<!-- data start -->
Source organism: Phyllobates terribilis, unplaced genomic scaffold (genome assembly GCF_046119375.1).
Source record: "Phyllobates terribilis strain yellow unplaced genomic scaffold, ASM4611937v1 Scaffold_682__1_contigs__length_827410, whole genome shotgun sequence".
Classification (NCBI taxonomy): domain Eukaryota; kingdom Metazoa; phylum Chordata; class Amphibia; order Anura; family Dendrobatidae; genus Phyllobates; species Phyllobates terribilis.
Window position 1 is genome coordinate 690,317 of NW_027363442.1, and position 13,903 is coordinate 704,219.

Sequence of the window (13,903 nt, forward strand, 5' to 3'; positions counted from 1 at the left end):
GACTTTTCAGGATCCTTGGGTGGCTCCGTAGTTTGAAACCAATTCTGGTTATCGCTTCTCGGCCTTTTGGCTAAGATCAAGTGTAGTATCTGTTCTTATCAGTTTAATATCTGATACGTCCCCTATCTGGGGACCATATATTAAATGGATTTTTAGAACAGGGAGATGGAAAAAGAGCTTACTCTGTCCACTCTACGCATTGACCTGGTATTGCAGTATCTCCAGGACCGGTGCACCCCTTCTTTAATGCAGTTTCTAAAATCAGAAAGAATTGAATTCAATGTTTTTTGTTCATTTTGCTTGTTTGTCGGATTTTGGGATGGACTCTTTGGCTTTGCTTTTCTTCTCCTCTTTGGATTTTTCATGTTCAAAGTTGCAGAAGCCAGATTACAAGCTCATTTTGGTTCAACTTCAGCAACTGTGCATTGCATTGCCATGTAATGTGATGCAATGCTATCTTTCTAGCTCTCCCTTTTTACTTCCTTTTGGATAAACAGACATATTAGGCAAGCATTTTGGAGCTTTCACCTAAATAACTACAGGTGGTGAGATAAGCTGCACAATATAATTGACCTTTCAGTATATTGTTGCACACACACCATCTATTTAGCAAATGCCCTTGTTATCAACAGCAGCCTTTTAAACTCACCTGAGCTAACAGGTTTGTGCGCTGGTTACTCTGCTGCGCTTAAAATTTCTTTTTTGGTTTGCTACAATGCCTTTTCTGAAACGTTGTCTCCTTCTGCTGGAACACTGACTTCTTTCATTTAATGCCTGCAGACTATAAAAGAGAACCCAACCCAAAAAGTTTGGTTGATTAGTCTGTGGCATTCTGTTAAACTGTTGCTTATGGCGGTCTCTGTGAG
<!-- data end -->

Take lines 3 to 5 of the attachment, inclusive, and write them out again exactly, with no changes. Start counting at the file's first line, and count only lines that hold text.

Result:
Classification (NCBI taxonomy): domain Eukaryota; kingdom Metazoa; phylum Chordata; class Amphibia; order Anura; family Dendrobatidae; genus Phyllobates; species Phyllobates terribilis.
Window position 1 is genome coordinate 690,317 of NW_027363442.1, and position 13,903 is coordinate 704,219.

Sequence of the window (13,903 nt, forward strand, 5' to 3'; positions counted from 1 at the left end):